[Le Peuty Valley]  
We paused at the small Refuge le Peuty, a few buildings and a yurt set in a verdant valley surrounded by small farms. We’d dropped almost 250m to Le Peuty, but promptly had to make that up times three. As we climbed out of the valley, through a mix of meadows and forest, our views gradually became more expansive. Behind us loomed the impressive Plateau du Trient, with its large icefield and glaciers, and dark peaks reaching to more than 3500m.


[Climbing, with Plateau du Trient behind] 
The climbing was slow and steep, but after 8+ days of this, our legs were surely growing accustomed to it. And the usual signs of progress – a thinning of trees, and a greater expanse of pasture – helped us along. 


[Looking back towards the Plateau du Trient] 
In one meadow we passed close to a massive black bovine, which we initially took to be a bull. A closer anatomical inspection showed it was a female. Whether it’s true that cows are less aggressive than bulls, I don’t know. But this one seemed outright friendly, coming right up to the fence when I stopped to photograph her. And after the photoshoot was done, she licked my offered hand with her strong, raspy tongue. She may have liked the salt on it, though I’m not so sure about the sunscreen.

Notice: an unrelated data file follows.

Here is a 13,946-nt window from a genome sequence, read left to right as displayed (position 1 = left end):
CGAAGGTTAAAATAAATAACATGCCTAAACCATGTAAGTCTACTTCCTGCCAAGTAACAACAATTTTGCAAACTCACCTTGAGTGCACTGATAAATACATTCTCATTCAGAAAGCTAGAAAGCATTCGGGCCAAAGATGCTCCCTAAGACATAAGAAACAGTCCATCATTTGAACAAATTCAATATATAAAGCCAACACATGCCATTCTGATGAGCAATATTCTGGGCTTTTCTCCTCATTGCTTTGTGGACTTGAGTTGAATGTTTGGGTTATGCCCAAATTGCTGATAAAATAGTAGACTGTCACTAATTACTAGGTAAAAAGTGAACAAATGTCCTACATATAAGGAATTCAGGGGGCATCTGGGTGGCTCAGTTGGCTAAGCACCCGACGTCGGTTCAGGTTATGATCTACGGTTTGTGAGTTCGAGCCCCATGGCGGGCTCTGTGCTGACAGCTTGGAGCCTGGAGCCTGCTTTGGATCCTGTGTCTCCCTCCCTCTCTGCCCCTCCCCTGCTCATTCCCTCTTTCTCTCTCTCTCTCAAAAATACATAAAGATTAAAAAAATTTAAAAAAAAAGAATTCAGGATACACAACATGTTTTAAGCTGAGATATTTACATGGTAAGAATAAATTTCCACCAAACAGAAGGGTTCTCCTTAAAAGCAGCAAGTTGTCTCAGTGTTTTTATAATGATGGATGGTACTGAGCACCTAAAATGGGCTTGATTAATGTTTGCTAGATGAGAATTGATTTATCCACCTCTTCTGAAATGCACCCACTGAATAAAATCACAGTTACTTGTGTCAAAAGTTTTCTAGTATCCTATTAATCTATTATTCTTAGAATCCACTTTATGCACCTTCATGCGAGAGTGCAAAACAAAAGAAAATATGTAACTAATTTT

[The Big Friendly Cow] 
And the sunscreen was needed up here today. A brilliant blue sky was broken only by a few contrails and some wispy, peak-hugging clouds. In a larch forest near Les Tseppes we paused for a drink and snack, then sidled through meadows beneath the steep slopes around Croix de Fer and the Col de Balme


[Ascending towards Les Tseppes] 


[A short break near Les Tseppes] 
Across the valley were yet more sharp peaks, including the snow-spattered Les Dents Blanche. Beneath that, at about the same altitude as we were walking, we could see the reservoir of Lac Émosson, part of a hydro-electric scheme whose power is shared by both Switzerland and France. Given the number of hydro schemes in the Alps, perhaps that water running out of the bath/cattle trough yesterday wouldn’t be wasted after all.


[Ian and me across from Lac Emosson] 
For lunch we stopped on an elevated knoll with vast views, across to Lac Émosson and the mountains beyond it, and right around to the Massif des Aiguille Rouges. If all went well, we’d be walking beneath that range tomorrow. 


[Lunch on our knoll with a view] 
But for that to happen, we had to finish today, and we weren’t sure how straightforward that would be.  Over lunch we’d watched a large flock of sheep being taken down the slope through a small pass. They’d climbed steeply up to the pinch-point before tumbling down the other side, flowing like sand through a crooked hourglass. It looked narrow and difficult, and if it was hard for sheep, how would it be for us?


[A flock of sheep on the move]